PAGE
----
Magician Nick Fedoroff performs at 8 p.m. Saturday, Feb. 1, in the Nevada Theatre, 401 Broad Street, Nevada City. $20-$25. Info: (800) 838-3006. 1940s Radio Show plays at 8:15 p.m. Fridays and Saturdays through Feb. 22, at Off Broadstreet Theater, 305 Commercial St. Nevada City. $25. Info: (530) 2658686, obs@offbroadstreet.com, offbroadstreet.com. “A Mafia Wedding: Tony Finally Marries Gina,” murder mystery dinner theater at 7:30 p.m. Friday Feb. 7 and Feb. 14. at Lou La Bonte’s Dinner Theatre, 13460 Lincoln Way, Auburn. Dinner and show: $39.95 per person ($49.95 per person on Valentine’s day). Reservations: (530) 885-9193. Also at 7 p.m. Saturday, Feb. 15, at The Holbrooke Hotel, 212 West Main St., Grass Valley. Dinner and show: $45 per person. Reservations: (530) 273-1353. Info: (916) 230-1335, mmgsite.com. “Lend Me a Tenor” plays at 7:30 p.m. Fridays and Saturdays and 2 p.m. Sundays, Feb. 14 to March 1 (plus 2 p.m. Saturday Feb. 22 and March 1) at the Auburn Placer Performing Arts Center at the State Theatre, 985 Lincoln Way, Auburn. $18-$22. Info: (530) 8522708, info@placertheater.org. Nevada Union High School’s Advanced Production class presents “A Flea in Her Ear” plays at 7 p.m. Jan. 31, Feb. 1, 6, 7 and 8 in the Don Baggett Theater, 11761 Ridge Road in Grass Valley. $10. Info: (530) 273-4431 x2102, rmetcalf@njuhsd.com.

MOVIE LISTINGS
Silver Screen Classic: It’s Love I’m After plays at 1, 4 and 7:30 p.m. Saturday, Feb. 1, in the Beecher Room of the Auburn Library, 350 Nevada St., Auburn. Free. Info: (530) 878-7938, auburnsilverscreen.com. Cinema at the State: When Harry Met Sally at 2 and 7 p.m. Thursday, Feb. 6 at the State Theatre, 985 Lincoln Way, Auburn. $8. Info: (530) 885-0156, appac@att.net, livefromauburn.com/tickets. Nevada Theater film series: 2014 Oscar nominated short films play on Saturday, Feb. 15, and Sunday, Feb. 16, at 401 Broad St., Nevada City. $7-$8. 2014 Oscar nominated live action short films on Friday, Feb. 21, Saturday, Feb. 22 and Sunday, Feb. 23. Info: (530) 477-9000.

What’s on the horizon?
The company tries to use some new talent in each show as well as those actors who have proven their abilities in other shows. As a group they want to expand on their audience base, bringing more people in from Placer County to

enjoy their art on a regular basis. It is their hope that as more people subscribe they will also become members and their dues will help enhance the operations of the group.
Judy Cook is a freelance writer who lives in Applegate. words-n-images@hotmail.com.

18

ART

FEBRUARY 2014

FOOTHILLS ENTERTAINER

The tea stops here
Elixart brings out the best in brewed beverage, fine art
BY STEFAN ADCOCK
FOOTHILLS ENTERTAINER

hen I think of Nevada City, I think of lifted trucks, hunting rifles and American flag bug shields on the aforementioned trucks. However, when I was told about an art tasting room called Elixart, I honestly didn’t know what to think. So, I decided to make the trek to Broad Street in Nevada City, and I got a bit of a reality check. Instead of what my head showed me, I got to stroll down a street flanked by huge pine trees, and every shop had brilliant, rustic, Victorian-esque décor. As I continue down the street, I come across Elixart.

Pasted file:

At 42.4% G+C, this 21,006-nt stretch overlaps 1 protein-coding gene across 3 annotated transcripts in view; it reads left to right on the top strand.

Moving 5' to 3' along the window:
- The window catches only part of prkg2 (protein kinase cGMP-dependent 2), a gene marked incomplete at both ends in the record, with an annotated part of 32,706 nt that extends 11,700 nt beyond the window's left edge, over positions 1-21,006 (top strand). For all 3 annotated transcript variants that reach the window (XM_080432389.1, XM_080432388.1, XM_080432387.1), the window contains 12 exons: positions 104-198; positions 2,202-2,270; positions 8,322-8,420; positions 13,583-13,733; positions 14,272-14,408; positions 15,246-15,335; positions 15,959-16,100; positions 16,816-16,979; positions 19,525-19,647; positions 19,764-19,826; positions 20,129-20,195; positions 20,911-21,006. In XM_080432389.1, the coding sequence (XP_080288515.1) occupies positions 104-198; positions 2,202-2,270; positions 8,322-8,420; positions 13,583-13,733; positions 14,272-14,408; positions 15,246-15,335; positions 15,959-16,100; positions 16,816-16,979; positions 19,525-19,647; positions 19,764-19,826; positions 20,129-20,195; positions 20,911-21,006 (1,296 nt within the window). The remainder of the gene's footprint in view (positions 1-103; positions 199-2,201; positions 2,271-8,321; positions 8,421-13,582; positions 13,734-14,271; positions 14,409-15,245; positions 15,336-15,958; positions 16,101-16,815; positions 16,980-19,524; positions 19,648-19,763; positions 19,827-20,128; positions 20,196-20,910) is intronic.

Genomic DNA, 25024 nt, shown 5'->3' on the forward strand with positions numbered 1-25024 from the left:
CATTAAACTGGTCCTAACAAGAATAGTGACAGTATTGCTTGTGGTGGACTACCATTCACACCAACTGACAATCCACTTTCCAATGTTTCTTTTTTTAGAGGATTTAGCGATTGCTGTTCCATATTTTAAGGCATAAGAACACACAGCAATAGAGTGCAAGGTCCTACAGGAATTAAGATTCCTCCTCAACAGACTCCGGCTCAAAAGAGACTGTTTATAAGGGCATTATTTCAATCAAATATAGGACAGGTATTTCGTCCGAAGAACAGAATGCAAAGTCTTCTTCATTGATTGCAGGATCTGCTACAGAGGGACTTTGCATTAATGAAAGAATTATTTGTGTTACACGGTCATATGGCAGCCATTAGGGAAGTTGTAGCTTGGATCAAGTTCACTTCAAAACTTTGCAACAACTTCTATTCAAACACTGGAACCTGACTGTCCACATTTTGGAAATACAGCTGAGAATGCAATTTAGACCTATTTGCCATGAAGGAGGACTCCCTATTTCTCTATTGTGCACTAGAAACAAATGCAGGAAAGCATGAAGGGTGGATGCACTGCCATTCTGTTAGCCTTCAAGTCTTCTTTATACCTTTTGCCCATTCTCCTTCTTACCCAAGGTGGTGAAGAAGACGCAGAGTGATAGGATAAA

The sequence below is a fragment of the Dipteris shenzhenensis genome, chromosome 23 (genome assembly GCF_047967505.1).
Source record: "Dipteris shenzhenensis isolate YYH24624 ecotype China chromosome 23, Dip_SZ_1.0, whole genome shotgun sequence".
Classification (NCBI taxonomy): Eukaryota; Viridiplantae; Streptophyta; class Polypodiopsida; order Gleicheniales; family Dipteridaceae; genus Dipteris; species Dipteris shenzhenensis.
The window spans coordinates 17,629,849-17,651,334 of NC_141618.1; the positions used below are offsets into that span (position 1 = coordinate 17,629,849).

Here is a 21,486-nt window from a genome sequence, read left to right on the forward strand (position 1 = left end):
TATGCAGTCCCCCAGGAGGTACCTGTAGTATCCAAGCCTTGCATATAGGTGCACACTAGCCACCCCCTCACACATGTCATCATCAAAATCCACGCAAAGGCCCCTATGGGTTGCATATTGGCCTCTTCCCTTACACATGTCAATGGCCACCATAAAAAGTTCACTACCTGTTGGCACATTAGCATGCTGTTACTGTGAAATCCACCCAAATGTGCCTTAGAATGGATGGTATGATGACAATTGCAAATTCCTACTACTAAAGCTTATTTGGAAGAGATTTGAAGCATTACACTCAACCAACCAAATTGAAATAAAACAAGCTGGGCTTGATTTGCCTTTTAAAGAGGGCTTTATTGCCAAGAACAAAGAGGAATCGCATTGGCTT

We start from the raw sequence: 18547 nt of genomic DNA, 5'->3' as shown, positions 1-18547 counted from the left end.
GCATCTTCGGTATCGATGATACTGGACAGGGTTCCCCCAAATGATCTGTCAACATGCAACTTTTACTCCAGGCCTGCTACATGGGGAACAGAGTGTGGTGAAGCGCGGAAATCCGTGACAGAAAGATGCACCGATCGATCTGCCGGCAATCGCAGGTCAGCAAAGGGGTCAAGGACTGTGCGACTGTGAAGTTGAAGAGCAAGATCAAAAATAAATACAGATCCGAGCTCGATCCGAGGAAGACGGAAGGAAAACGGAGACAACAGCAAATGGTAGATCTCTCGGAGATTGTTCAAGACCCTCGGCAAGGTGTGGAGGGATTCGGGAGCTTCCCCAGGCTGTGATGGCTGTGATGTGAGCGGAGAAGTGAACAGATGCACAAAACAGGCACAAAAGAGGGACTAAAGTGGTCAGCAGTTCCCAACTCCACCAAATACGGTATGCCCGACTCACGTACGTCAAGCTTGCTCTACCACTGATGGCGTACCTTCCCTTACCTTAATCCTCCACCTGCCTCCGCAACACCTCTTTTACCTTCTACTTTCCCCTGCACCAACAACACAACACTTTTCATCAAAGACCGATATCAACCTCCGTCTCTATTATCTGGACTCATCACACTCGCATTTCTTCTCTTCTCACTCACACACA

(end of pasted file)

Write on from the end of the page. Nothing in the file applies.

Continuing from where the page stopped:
W

There were a few people seated at the bar directly in front of the entrance, chatting with owner Colter Merrick. The shop is a mediumsized space to the left of the bar, which takes up only about one-eighth of the place itself, and every other wall is plastered with a huge variety of art, photography and even sculptures of varying degrees in size. One wall is covered in high-definition pictures of natural formations and bodies of water. Another one is dedicated to an artist named Imago Dei, and his paintings are full of vivid and flowing canvases with subjects that flow and distort into other parts of the paintings them-

selves. After wandering around for a bit taking it all in, Colter came over and brought me a menu to look at. I ordered a saffron spice latte. He returned a short minute later, with this yellow colored beverage that, upon tasting it, was the most floral, yet creamy beverage I have had in a long time. It’s a saffron tea with steamed milk mixed in with it, and it flowed very well. With drink in hand, I sat down at the bar and took a more detailed look around the area, seeing a wide variety of loose leaf teas, rows of herbal tonics, and a selection dedicated to raw food snacks. As I looked around,

COURTESY

Elixart in Nevada City is a combination fine art gallery and tea bar.